Dr Excury is a damned good fellow but different. He's a weird sovereign who doesn't get embarrassed and gives little praise. He's loved by everybody. I hope you would say the same if you meet him.
I have taken a maid for my health. That's the expression they use here. This creature lives in a house of 5, gets 30 a month plus clothes, and for this she has to come every evening from seven till five in the morning to sleep with the signatory. The girl is very beautiful and white, in one word delicious. But very disrespectful and always wants more and more. I got sick of this on two occasions and threw her out of my room. Both times I was crazy enough to take her back.
Recently I had an argument with a native she lives with. It was at 11.30 at night. I was writing and she began telling me he had insulted me in the kampong. I let the guy be called and told him if I heard it one more time I would let him thrown in chains. He then started mouthing off and came in my door as if was going to fight with me. I took my dagger and told him firmly that if he took one step further I'd stab him. That stopped him for a moment so I took the advantage and gave him a firm left hand punch which made him stumble out of the room. I then locked the door. The guy was still shouting outside. Unluckily the kampong my room belongs to was completely empty because my neighbour was travelling. Thatís why I had to stay in my room. The next morning I ordered the police to arrest him and he got 25 days for it. I think I will have to dismiss my maid. She's becoming to rude and selfish. I don't think I'll get a person like her back soon. This will grate a bit with your Dutch ideas, but ask people who have been here, they'll tell you.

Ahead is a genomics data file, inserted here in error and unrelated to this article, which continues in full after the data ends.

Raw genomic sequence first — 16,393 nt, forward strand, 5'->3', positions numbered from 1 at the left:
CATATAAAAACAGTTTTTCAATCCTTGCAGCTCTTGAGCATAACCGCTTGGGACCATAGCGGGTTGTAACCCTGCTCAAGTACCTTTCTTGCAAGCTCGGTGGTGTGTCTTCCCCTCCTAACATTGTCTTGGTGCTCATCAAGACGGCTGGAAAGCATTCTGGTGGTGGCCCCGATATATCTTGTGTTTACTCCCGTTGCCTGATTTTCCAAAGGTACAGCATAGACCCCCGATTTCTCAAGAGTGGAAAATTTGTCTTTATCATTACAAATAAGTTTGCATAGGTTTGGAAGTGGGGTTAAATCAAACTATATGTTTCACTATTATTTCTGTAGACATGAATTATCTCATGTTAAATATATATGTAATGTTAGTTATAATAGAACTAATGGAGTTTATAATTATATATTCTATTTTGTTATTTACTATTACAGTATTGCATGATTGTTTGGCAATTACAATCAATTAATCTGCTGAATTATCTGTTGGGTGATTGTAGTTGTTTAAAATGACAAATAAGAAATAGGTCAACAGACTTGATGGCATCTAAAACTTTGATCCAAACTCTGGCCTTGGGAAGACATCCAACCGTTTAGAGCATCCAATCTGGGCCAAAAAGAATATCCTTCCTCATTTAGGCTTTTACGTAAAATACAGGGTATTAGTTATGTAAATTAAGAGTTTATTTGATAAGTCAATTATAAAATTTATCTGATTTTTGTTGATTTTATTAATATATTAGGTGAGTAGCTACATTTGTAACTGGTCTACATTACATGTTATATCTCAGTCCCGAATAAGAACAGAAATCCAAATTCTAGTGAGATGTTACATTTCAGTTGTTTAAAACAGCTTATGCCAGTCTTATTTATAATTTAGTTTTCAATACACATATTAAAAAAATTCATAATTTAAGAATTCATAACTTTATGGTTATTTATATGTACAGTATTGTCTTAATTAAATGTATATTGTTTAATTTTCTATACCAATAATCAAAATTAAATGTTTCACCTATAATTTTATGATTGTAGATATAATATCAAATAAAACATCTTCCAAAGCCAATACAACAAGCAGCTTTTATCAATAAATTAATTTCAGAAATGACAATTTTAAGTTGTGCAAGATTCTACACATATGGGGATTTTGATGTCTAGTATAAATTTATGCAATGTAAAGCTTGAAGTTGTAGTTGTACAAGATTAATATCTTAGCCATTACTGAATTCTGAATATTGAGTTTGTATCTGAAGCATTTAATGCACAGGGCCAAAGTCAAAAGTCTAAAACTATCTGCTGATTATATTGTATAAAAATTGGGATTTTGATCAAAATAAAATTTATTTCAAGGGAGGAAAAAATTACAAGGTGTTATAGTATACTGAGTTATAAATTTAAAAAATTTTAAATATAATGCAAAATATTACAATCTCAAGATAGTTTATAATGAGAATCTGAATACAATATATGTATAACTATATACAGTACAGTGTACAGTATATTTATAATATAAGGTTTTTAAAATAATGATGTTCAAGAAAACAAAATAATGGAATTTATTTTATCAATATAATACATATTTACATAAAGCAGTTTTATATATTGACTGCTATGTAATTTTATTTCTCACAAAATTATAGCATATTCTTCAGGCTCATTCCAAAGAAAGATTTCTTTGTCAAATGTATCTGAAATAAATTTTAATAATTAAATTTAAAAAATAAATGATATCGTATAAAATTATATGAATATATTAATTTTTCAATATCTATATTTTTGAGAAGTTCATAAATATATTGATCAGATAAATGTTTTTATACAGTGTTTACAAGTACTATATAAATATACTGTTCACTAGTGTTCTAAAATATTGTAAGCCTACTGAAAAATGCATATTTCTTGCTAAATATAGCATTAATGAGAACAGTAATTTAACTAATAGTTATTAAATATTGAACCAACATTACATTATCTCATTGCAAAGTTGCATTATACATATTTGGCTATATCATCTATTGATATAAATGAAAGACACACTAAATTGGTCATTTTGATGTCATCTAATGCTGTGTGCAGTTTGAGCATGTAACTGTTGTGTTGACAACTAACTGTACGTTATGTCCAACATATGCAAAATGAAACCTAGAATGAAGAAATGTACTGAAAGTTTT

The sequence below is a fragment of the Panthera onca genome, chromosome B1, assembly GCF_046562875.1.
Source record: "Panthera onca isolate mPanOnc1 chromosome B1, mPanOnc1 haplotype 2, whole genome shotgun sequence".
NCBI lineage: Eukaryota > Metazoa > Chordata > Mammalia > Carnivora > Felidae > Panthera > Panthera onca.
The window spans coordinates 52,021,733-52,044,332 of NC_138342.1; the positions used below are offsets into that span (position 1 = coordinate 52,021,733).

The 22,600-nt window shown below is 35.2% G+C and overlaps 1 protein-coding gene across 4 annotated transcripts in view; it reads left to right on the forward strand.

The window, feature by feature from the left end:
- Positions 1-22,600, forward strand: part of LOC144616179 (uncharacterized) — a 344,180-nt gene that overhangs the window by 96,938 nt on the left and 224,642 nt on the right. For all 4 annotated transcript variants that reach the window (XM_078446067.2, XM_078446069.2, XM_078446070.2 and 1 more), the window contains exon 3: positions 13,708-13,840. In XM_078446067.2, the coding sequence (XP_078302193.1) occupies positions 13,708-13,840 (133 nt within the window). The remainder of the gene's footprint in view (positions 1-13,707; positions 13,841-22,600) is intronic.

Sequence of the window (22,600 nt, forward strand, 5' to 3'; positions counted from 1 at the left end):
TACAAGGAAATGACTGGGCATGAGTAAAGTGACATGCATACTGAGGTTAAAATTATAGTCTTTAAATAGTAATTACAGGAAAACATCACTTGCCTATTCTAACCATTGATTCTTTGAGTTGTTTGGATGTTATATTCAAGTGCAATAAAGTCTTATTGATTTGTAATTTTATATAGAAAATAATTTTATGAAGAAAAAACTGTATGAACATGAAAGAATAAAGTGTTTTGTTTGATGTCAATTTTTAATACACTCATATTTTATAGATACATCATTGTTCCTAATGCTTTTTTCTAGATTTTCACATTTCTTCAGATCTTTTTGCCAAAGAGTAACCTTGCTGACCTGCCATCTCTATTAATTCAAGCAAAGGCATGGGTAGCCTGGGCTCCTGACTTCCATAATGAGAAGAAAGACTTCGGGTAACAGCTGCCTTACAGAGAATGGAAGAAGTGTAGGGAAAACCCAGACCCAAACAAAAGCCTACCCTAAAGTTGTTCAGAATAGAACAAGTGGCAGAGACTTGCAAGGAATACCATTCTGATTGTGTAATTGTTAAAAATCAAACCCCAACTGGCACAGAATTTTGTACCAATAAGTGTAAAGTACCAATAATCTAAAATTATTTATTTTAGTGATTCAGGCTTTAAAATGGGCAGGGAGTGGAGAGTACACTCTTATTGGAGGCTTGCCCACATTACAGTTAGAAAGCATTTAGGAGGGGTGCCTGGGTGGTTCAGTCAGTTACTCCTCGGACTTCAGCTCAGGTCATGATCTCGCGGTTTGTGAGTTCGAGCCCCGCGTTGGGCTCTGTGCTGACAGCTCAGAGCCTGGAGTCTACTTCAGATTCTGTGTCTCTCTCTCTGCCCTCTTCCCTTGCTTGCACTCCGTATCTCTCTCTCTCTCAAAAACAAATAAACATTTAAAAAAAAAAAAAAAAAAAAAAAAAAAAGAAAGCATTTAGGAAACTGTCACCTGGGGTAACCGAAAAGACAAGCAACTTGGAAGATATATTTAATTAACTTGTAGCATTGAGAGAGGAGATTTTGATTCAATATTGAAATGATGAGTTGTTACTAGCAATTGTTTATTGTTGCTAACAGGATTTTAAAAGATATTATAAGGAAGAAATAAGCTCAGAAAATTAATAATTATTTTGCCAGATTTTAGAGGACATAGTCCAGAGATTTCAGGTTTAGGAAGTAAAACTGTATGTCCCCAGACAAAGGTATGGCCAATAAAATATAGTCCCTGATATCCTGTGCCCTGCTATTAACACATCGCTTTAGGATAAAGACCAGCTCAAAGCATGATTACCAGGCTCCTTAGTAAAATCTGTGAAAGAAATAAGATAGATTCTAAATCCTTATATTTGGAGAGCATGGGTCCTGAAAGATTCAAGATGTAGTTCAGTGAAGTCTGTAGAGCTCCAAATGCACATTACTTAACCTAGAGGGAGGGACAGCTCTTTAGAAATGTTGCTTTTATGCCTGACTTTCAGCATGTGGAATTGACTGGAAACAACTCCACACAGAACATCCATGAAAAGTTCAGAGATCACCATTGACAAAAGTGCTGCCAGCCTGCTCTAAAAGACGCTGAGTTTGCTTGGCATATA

Who is Cato's suitor? Isnít it that Boers, the one who dropped out of college?
My greetings to your mother, family Sisters etc Write to me soon
Soerabaija, 24 July 1865
My dear friend Jan. Itís been a while since I wrote to you. Donít think this is because our old friendship is forgotten or that it's because I have new friends. Iíve never found friends here like I left behind in Holland. I havenít written to you because if I did you'd see how discioontented I am with life here in the East Indies. I didn't think this would be a good idea. I guess I have to just learn to go on living on my memories.
I have to appeal now for the friendship you cherish and perhaps even your sympathy. Please see Gonne and Willem and ask them for the details, I don't have the strength to write it again. They'll show you the letter in which I have described the terrible circumstances Iím in. Only you can save me.
Your devoted friend